Reports suggest that the government plan to force the sale of TikTok’s US operations to an American group including Oracle and Walmart have been ‘shelved’
The departure of Donald Trump from the US presidency appears to be the fix step towards the end of the bizarre TikTok saga which has been ongoing in the US since last year.
Back in August last year, President Trump in full swing against Chinese companies that his administration deemed a potential threat to national security, including the hugely popular video-sharing app TikTok. He ordered that the app be banned in the US unless it was sold to a majority Us-owned group, a move formally ordered just days later by the Committee on Foreign Investment.
The move saw some accuse Trump of ‘gangster capitalism’, seemingly happy to take credit for setting up a potential $5 billion deal between TikTok’s owner ByteDance and a US group including Oracle and Walmart.
However, ByteDance fought back through legal means, asking a federal court to overrule the order due to its arbitrary and capricious nature. By October, ByteDance was winning most of its legal challenges against the government, leaving any potential acquisition deal mired in uncertainty.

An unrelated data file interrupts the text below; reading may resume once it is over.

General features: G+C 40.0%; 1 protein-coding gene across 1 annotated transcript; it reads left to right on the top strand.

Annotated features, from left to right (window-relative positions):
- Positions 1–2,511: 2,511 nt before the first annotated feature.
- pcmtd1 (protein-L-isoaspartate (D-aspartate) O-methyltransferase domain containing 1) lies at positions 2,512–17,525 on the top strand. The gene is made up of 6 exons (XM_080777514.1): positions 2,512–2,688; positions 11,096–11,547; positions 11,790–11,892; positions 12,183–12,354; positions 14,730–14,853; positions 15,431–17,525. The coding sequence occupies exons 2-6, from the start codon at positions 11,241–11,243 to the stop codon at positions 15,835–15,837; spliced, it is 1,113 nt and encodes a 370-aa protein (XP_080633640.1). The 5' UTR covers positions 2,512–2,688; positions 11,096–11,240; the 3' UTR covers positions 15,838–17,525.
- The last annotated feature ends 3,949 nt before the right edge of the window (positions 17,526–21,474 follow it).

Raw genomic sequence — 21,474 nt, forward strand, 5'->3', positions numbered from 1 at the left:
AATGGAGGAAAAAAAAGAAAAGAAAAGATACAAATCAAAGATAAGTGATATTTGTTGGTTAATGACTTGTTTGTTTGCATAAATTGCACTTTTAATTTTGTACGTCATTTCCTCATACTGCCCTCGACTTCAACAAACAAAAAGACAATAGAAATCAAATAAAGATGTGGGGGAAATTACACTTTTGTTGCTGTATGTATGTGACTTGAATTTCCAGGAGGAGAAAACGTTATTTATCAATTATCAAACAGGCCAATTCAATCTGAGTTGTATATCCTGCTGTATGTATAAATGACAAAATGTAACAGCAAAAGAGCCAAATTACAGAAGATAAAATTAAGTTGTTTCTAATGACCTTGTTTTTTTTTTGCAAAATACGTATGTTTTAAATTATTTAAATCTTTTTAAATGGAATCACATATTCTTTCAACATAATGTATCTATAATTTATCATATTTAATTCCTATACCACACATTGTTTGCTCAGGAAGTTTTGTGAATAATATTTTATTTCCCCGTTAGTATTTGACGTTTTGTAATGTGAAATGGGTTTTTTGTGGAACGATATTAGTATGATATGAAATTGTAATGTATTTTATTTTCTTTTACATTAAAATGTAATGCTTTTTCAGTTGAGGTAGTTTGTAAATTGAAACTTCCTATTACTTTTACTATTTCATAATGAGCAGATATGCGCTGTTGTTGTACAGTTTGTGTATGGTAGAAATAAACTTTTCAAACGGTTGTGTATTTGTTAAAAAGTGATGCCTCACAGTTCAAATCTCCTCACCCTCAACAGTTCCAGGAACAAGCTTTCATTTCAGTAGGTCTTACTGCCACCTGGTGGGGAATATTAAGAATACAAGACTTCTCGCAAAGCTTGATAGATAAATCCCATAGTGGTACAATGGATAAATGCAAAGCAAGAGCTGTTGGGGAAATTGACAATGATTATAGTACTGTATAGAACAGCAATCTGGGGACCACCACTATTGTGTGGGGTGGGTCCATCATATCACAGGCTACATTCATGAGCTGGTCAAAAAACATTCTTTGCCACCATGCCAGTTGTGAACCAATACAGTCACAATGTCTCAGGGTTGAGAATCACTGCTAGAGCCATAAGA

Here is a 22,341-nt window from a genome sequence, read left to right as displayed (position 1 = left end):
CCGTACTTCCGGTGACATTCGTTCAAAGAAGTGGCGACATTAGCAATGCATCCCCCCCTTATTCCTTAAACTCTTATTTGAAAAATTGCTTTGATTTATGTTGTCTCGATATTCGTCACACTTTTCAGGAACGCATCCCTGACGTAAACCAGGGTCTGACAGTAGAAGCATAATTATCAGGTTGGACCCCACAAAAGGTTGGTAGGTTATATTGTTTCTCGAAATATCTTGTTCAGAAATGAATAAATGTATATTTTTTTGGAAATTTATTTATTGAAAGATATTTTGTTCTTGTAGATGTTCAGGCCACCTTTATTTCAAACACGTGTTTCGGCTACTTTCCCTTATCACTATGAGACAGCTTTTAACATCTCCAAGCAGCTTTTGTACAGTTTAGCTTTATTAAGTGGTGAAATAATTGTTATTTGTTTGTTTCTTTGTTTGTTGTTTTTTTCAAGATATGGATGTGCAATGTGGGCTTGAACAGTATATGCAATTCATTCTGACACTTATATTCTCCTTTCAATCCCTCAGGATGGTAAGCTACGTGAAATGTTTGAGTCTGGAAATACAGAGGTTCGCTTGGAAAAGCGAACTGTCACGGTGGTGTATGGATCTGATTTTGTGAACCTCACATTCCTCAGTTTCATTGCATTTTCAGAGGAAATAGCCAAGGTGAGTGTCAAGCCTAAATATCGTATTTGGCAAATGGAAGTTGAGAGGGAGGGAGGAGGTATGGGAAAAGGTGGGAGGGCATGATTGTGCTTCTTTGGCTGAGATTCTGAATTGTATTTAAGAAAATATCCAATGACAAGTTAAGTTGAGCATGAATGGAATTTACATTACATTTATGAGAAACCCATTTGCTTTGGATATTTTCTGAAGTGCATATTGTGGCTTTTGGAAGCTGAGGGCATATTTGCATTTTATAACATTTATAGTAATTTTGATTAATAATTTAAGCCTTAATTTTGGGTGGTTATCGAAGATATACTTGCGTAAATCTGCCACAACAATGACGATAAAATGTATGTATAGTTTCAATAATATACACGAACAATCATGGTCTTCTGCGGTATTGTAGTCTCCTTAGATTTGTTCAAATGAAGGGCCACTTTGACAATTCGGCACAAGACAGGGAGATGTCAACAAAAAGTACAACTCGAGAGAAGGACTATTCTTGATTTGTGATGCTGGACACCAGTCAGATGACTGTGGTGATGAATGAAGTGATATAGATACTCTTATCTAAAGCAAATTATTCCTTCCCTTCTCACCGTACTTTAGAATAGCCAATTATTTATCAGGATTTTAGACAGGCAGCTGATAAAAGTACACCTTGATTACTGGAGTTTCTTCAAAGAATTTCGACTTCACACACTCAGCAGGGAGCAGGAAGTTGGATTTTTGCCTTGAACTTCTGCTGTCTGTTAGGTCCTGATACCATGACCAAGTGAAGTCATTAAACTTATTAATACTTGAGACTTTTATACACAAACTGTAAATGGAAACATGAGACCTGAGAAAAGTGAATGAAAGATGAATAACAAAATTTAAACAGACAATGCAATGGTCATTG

Now, with new President Joe Biden at the helm it seems that the government’s interest in continuing to pursue this approach to TikTok is beginning to wane. The Wall Street Journal is reporting that efforts to push forward a deal have now been ‘shelved indefinitely’, with plans to reassess whether the divestment is necessary.
That is not to say, however, that discussions surrounding TikTok’s potential threat to national security have disappeared. In fact, the National Security Council is continuing to assess the risks of various apps and software, especially as they relate to China.
“We plan to develop a comprehensive approach to securing U.S. data that addresses the full range of threats we face,” said Emily Horne, a spokesperson for the National Security Council. “This includes the risk posed by Chinese apps and other software that operate in the U.S. In the coming months, we expect to review specific cases in light of a comprehensive understanding of the risks we face.”
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